Reviews - What do customers think about Field Knowledge?
Whispers of Carl Dennis and Richard Wilbur May 24, 2007
The poems in FIELD KNOWLEDGE exude a gentle dispassion and allude to (or actually name) classical figures, reminding one of Richard Wilbur's jewels of form. They also recall Carl Dennis' PRACTICAL GODS as the sublime and the mundane intertwine seductively.
Morri Creech creates disconcerting but radiant images as he tackles such topics as the feelings of Job and his wife post tribulation Book of, Mary Magdalene's encounter with the risen Jesus in the garden, Orpheus in the underworld, starvation as a martyr's instrument, and a jarring narrative duel between desire as virtue and sex crime. Every poem strikes a distinct tone, but all together reinforce each other as words, phrases, and images iterate in different contexts. The title poem literally concentrates on a history of a field and is suffused with earthy things such as sumac and "blackberries they swear will boil down to ambrosial jam," yet transports one into philosophical musings about the truth of this place. This is the crux of FIELD KNOWLEDGE: to offer variations on how we may see the world, how we may gain knowledge, and whether we can trust that knowledge we may think is solid.
In the penultimate poem, Creech pens, "More than the sounds that set the stones and trees in place, and that arrange both shade and light, a sad music ripens in the heart; caught between oblivion and paradise...."
This fragment of verse describes the etched poetry of FIELD KNOWLEDGE sublimely.
A Rare Achievement Nov 12, 2006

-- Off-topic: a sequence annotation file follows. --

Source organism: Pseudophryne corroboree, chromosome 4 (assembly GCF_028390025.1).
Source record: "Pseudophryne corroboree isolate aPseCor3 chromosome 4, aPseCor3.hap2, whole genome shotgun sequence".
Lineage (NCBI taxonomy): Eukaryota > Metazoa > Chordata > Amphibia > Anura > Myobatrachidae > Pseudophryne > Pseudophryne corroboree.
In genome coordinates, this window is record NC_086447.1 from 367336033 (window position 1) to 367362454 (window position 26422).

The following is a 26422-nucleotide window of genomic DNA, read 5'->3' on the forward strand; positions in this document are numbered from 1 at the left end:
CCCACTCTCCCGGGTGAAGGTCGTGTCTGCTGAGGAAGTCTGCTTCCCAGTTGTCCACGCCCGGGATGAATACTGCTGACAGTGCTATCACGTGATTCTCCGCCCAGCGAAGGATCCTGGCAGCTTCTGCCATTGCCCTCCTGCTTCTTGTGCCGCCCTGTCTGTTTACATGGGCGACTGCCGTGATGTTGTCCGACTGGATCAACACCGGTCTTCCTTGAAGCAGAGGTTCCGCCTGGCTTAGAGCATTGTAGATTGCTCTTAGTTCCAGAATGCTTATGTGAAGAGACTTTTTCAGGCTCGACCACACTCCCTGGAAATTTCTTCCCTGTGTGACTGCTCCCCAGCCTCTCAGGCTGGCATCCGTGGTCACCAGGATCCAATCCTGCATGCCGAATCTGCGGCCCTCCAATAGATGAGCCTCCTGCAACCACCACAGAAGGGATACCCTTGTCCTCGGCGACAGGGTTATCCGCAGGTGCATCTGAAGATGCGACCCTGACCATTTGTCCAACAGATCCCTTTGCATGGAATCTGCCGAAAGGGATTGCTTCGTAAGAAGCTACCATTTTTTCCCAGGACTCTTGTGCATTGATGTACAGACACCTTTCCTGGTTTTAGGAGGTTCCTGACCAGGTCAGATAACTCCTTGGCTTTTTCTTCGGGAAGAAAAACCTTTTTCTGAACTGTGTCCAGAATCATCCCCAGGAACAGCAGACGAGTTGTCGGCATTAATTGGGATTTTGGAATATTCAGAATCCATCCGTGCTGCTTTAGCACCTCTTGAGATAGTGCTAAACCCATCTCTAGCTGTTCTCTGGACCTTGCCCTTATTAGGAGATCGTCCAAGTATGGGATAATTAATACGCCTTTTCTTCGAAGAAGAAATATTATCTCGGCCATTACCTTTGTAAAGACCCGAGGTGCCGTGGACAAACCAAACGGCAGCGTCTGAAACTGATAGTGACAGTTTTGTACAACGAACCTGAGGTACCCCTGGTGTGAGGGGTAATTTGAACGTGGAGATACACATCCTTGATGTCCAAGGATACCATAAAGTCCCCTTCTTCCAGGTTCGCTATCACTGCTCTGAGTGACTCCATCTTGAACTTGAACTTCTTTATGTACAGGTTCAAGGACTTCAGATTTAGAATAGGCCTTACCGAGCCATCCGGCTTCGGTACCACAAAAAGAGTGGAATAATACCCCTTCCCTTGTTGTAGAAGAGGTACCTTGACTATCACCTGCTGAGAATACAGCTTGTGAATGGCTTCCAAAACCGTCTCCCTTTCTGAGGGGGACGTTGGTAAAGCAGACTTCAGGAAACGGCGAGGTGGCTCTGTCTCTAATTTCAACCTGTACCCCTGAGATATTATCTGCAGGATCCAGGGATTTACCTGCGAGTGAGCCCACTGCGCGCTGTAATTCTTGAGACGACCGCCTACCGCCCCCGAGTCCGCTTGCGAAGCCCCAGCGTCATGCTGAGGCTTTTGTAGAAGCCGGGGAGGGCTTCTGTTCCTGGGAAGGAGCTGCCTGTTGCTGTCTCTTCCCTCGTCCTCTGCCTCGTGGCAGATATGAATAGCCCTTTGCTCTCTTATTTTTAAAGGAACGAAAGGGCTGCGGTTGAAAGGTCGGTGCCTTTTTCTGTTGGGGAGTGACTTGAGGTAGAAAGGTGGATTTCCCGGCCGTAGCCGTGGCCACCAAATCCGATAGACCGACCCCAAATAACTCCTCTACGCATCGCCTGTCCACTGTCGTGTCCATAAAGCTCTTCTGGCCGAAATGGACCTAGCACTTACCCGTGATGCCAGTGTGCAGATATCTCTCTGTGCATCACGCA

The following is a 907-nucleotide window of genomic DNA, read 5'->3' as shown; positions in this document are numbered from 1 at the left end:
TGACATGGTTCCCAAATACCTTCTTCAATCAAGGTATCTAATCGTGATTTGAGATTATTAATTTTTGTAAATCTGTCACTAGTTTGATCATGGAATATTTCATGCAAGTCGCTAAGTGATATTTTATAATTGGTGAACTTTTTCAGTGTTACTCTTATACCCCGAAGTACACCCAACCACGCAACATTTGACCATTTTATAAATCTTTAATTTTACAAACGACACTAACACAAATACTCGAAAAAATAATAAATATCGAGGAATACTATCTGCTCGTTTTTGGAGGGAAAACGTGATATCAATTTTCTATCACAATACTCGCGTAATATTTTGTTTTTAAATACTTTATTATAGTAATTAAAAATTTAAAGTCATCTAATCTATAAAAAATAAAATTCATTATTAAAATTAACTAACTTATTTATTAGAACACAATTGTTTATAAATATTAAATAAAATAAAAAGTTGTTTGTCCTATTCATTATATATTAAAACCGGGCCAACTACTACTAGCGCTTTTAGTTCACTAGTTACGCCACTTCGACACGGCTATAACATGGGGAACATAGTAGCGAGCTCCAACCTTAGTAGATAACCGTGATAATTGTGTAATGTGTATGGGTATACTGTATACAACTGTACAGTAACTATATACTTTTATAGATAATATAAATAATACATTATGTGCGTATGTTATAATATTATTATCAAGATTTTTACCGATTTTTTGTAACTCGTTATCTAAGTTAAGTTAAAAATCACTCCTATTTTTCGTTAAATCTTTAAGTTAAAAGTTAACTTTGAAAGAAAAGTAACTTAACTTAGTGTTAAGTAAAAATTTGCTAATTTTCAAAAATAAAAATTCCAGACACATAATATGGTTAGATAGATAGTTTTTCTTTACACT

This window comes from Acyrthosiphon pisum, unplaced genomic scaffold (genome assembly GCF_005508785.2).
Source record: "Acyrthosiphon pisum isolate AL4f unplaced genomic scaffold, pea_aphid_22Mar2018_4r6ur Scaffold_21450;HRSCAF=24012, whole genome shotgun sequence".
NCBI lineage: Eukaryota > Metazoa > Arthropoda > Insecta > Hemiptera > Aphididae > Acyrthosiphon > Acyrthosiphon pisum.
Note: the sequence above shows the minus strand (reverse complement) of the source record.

Sometimes one must search through a book of poems, wading through mediocre verses in order to find the few true poems among them. Such was not the case with Morri Creech's PAPER CATHEDRALS, a book that I found tremendously moving, and Creech's latest volume, FIELD KNOWLEDGE, is an even finer collection. In fact FIELD KNOWLEDGE is, quite simply, the finest new volume of poetry I've read in the past few years. In my opinion, Creech is the finest of the young American poets, those in the first decade of their careers. But there is nothing young or unpolished about his poems. Creech writes with such assurance, even virtuosity, that his poems have about them an air of great maturity and, that rarest of qualities, permanence. Nothing is ever universal in its appeal, yet Creech has managed to, on the one hand, impress some of America's finest free verse poets, Susan Ludvigson and Li-Young Lee among them, and, on the other, some of America's foremost formalists, like J.D. McClatchy and William Logan. Anyone who follows contemporary American poetry knows that this kind of "crossover" appeal is a rare achievement, and it a tribute to both Creech's abilities and his sensabilities. Hart Crane once said, "It may not be possible to say that there is, strictly speaking, any "absolute" experience. But it seems evident that certain aesthetic experience can be called absolute, inasmuch as it approximates a formally convincing statement of a conception or apprehension of life that gains our unquestioning assent." It is extremely rare to encounter poetry that lives up to this description, that is so formally convincing and so capable of apprehending the world that it can stir both mind and spirit to a degree that we nod our heads, laugh, even weep at times. Creech pulls this off with regularity. And of course the irony is, that the poems, as they gain our unquestioning assent, first cause us to question ourselves, our sense, our faith, and our memories, the very means by which we attempt to apprehend the world. Simply put, FIELD KNOWLEDGE was the perfect choice for the first Anthony Hecht award. It is a rare achievement.